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From the dissolution of Technic to change in the Tech GC format, the STAB (Students’

Technical Activities Body) constitution has undergone many significant changes this
year. The objectives were to have well defined duties for each member, greater synergies
between various clubs and increased interaction between team members. InsIghT brings to
you the salient points of the new constitution.

The Merger

  • Technic and Science Club have been merged into a single body, headed by a Tech OC
    as opposed to the old model where Technic had 2 OCs and SC had 1 OC
  • Robotics club has been introduced
  • Number of institute posts have been cut down from 33 to 17
  • STAB has shifted to 3rd year managers as against 2nd year conveners for individual
  • Tech GCs will now be one of high preparation, medium preparation and low
    preparation events each, and will be conducted by individual clubs

The positives:

On the administrative side, having all the clubs under a single hierarchy facilitates greater
coordination between clubs. Having a common head (Tech OC) implies quicker decision-
making and an efficient interface between the body and institute administration. Having
third year managers also leads to the involvement of a larger fraction of the sophie
population, as exemplified by the success of Electronics club last year.

On the activity side, GCs being conducted by different clubs expands the competition’s
base from just Tech to ‘Science and Tech’. The extensive commitment, monetary as well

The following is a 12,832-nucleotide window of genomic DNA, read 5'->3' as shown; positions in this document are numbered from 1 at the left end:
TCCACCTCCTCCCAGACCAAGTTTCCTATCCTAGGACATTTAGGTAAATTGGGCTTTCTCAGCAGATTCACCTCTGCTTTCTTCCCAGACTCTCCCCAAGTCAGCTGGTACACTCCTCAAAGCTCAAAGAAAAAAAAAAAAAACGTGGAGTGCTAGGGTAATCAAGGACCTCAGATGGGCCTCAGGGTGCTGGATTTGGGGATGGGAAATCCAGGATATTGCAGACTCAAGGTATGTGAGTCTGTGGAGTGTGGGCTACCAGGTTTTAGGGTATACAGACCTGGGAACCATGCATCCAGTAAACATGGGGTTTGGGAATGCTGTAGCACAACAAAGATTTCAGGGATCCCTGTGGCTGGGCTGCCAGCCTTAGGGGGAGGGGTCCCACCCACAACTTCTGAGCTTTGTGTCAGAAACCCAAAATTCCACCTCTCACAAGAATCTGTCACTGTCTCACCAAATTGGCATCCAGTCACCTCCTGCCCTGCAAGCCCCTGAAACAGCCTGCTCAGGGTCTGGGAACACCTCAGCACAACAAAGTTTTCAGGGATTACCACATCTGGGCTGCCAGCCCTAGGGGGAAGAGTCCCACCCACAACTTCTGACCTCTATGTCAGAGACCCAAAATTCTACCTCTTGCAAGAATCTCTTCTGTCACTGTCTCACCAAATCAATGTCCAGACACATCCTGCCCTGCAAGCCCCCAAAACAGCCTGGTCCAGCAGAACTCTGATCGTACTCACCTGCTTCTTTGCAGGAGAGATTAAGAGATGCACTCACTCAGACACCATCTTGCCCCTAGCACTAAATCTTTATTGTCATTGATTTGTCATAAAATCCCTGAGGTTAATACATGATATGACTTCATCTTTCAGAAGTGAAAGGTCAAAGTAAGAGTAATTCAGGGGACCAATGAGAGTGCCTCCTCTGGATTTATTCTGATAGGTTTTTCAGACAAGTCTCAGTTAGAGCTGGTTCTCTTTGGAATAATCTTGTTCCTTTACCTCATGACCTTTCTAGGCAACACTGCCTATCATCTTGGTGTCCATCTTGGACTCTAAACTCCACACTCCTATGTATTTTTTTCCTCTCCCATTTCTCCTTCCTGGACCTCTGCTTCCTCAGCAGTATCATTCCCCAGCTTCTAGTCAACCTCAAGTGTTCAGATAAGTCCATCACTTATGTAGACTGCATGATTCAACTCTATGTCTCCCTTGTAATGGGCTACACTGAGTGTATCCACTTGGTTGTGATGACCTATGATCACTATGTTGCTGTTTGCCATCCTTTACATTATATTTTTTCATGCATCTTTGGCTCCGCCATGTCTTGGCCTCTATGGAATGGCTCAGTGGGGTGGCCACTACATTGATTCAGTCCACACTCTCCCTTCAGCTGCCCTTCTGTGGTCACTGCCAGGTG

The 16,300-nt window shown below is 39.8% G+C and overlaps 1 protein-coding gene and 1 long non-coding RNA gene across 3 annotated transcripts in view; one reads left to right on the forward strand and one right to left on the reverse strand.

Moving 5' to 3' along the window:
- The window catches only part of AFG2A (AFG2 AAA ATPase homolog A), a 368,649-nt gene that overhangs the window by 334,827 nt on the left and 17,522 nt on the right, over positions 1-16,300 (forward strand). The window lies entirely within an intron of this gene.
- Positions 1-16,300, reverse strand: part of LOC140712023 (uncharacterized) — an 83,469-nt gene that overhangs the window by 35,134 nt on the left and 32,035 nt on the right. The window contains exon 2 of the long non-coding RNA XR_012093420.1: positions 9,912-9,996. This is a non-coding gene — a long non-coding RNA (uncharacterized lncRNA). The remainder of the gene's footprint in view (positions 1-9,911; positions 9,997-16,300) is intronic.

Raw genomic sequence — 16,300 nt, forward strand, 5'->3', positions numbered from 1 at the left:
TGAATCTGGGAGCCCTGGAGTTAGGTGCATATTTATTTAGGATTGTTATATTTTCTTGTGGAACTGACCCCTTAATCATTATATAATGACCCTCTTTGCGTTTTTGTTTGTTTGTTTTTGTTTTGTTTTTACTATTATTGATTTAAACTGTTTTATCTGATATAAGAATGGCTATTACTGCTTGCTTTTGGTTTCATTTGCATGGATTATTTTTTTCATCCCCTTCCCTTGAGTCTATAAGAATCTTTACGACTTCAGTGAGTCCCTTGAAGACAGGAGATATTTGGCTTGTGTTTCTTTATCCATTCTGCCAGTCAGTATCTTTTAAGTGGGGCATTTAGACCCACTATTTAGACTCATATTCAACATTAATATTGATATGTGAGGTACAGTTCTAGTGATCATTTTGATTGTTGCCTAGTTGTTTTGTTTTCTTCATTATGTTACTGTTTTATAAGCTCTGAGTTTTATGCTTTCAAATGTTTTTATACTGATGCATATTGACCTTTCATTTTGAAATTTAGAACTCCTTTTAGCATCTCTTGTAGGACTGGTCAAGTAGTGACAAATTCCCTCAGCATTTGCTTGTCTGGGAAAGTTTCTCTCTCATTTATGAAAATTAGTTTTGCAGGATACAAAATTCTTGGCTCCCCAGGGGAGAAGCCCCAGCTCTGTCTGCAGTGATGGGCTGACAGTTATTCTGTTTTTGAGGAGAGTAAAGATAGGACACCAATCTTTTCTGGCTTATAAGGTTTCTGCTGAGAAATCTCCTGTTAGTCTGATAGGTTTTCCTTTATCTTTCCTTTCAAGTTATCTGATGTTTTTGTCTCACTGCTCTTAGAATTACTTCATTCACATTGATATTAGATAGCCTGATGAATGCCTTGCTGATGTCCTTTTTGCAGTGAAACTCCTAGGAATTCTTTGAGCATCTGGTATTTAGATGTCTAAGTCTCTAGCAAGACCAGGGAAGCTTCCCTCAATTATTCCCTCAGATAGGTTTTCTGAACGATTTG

as in terms of time, required to participate in GCs is a turnoff for many students. Low
preparation GCs are thereby introduced, to encourage participation from all the tech

It is the opinion of a few senior students that having a large number of GCs will kill the
enthusiasm of people thereby defeating the purpose of introducing them. However, the
policy makers feel that the system has its merits – having a wider variety of GCs would
draw in greater participation compared to the previous system where involvement in GCs
was mostly restricted to the Tech Secy and a couple of seniors. We feel that the new format
is at least as good as the old one, and mostly better. This was demonstrated in the first GC,
a low-prep event called ‘Electric Jhatka’, which saw a large participation from students who
hadn’t shown up for Tech GCs earlier.

STAB as a Closed Electorate

Even in the new constitution, the Tech OC can be elected and impeached by the STAB
members alone. The current Tech OC is ideologically opposed to general elections because
STAB doesn’t oversee all technical activities in the institute – case in point, Pratham,
Biosynth, FSAE etc. He is therefore opposed to the position of having a GS Technical
Affairs. “STAB envisages being a body which aims to promote technical activities as a
hobby. At the same time we wish to give other teams such as Robocon, FSAE full autonomy
while aiding them with administrative issues. In essence STAB is an umbrella body for
hobby clubs”, says Chiraag Juvekar, the current Tech OC.